Regulating licensees is a difficult and often thankless task.  Having served in that capacity for different licensing agencies in the role of head counsel, it is not surprising that I tend to agree with this notion.   However, when an agency overacts and implements policies that appear to tilt the process in its favor in the disciplinary process against its licensees, the notion of protecting the public isn’t served.  Some licensing agencies have a long history of turmoil in terms of carrying out its mission, finding great difficulty in attaining the balance of protecting the public juxtaposed to not unduly punishing its licensees or imposing inconsistent disciplinary measures.  The Texas State Board of Dental Examiners (TSBDE) is no different from most other agencies in this regard as it strives to carry out its mission, ensuring the protection of Texas citizens relative to the licensees it licenses.  However, the TSBDE has been plagued with continuing difficulty in applying consistency in its disciplinary methods.  In a report from the Texas Sunset Commission in 2016, a governmental agency who reviews the conduct of administrative agencies to determine if those agencies are operating efficiently and as their mission requires, the findings of the Sunset Commission were not particularly favorable for the TSBDE.  (The report and the TSBDE’s response to the report can be found here).

One of the deficiencies identified by the Sunset Commission was that the TSBDE clarify the use and role of Board members at informal settlement conferences.  The Sunset Commission recommended that the TSBDE clarify the use and role of Board members at informal settlement conferences, limiting the scope of consideration that a board member has in his or her role at an informal settlement conference.  Not surprisingly, the TSBDE disagreed with this recommendation of limiting the scope of consideration that a board member has at an informal settlement conference.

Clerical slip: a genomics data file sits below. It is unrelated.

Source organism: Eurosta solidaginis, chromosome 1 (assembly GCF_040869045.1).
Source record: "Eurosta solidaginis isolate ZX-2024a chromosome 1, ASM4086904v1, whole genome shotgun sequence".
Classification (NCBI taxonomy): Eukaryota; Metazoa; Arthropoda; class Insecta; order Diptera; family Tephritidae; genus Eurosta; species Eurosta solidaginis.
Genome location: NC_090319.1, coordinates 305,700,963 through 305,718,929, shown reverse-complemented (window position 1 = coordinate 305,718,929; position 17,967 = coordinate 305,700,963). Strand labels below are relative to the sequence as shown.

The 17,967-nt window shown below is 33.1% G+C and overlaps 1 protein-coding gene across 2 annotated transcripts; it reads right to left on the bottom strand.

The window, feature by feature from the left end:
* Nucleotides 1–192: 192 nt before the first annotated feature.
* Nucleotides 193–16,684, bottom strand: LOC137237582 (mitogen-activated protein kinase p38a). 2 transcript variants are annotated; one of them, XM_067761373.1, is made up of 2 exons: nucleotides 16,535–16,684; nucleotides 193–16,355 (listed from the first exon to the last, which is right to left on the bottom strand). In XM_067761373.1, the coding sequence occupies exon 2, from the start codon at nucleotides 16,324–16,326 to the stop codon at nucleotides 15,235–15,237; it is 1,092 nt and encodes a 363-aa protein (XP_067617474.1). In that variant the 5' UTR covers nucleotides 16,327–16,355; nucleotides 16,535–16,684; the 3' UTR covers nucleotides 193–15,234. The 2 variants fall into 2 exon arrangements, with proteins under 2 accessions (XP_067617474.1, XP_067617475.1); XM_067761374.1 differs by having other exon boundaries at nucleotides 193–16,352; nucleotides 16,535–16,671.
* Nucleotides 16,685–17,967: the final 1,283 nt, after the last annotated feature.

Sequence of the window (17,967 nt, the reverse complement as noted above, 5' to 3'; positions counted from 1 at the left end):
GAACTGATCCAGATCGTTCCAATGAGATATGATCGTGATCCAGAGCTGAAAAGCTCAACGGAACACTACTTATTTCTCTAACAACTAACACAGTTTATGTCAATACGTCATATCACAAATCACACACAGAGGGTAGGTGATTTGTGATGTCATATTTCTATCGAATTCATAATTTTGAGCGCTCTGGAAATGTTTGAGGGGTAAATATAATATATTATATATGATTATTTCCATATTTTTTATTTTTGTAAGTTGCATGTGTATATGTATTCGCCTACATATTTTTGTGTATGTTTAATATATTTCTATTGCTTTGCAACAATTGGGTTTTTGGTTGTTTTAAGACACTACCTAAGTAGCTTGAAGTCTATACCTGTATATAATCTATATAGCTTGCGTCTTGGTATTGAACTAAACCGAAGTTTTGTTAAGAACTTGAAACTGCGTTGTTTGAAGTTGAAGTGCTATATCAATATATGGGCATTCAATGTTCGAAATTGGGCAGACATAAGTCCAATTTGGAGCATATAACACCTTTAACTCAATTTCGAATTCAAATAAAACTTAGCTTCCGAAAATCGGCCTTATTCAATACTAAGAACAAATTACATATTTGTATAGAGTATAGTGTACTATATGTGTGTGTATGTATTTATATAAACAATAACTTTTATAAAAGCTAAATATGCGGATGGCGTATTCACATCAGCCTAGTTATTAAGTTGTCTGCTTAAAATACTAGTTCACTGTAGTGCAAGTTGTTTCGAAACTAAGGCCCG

Having attended countless scores of these informal settlement conferences involving the TSBDE, both as its General Counsel and now in private practice representing dentists, a recent change in the internal policy of the TSBDE makes the necessity of counsel for licensees at these conferences all the more important.  This change, it appears, allows the TSBDE board member at the informal settlement conference, despite having its own in-house counsel attend and participate in the proceeding, to deliberate by himself or herself and without the assistance of its own legal counsel present during the deliberations.  That is to say, only the board member can propose how that particular complaint or investigation should be resolved.  More often than not, the deliberation process critically involves the determination as to what disciplinary action, if any, will be proposed or recommended.  This deliberation, which was previously done in a round circle format amongst the board member and the staff, including its legal counsel, is now done without the assistance of the TSBDE’s legal counsel during these deliberations.  More striking, once the licensee (and his or her attorney) has presented their matter and urged their position(s), they are dismissed for the board member to deliberate.  As part of the dismissal process, the TSBDE's own counsel is also excused from the room and not allowed to deliberate on what course of action, if any, should be pursued.  This is a substantial departure from previous policy and practice in which the in-house counsel and staff continued to be present during these deliberations with the board member, counseling and discussing with the board member through difficult issues regarding a case that is often embodied in these types of cases.  It stands to reason that since the TSBDE’s counsel, who understands burdens of proof, and who would be the individual to take the proceeding to a contested case hearing at the State Office of Administrative Hearings, would be in a position to best understand whether positions or arguments advanced by the TSBDE (and/or the opposition) could withstand scrutiny or challenge at the SOAH level.  Because  of this, the previous practice of the TSBDE (and most other licensing boards) is to allow deliberation and consideration with input from its legal counsel during deliberations as to whether that case should receive a recommendation of discipline.   As it stands, the deliberations are now made solely by the board member at the informal settlement conference without any input from its legal counsel.  As such, and presuming that the recommendations were inconsistent or rejected because they had no basis, negotiations on these points, among other things, between the parties after the informal settlement conference just became much more difficult.  If anything, this underscores the importance of hiring knowledgeable counsel familiar with this agency’s process in order to best determine the course of action in the face of an internal policy change that appears to be heavy-handed.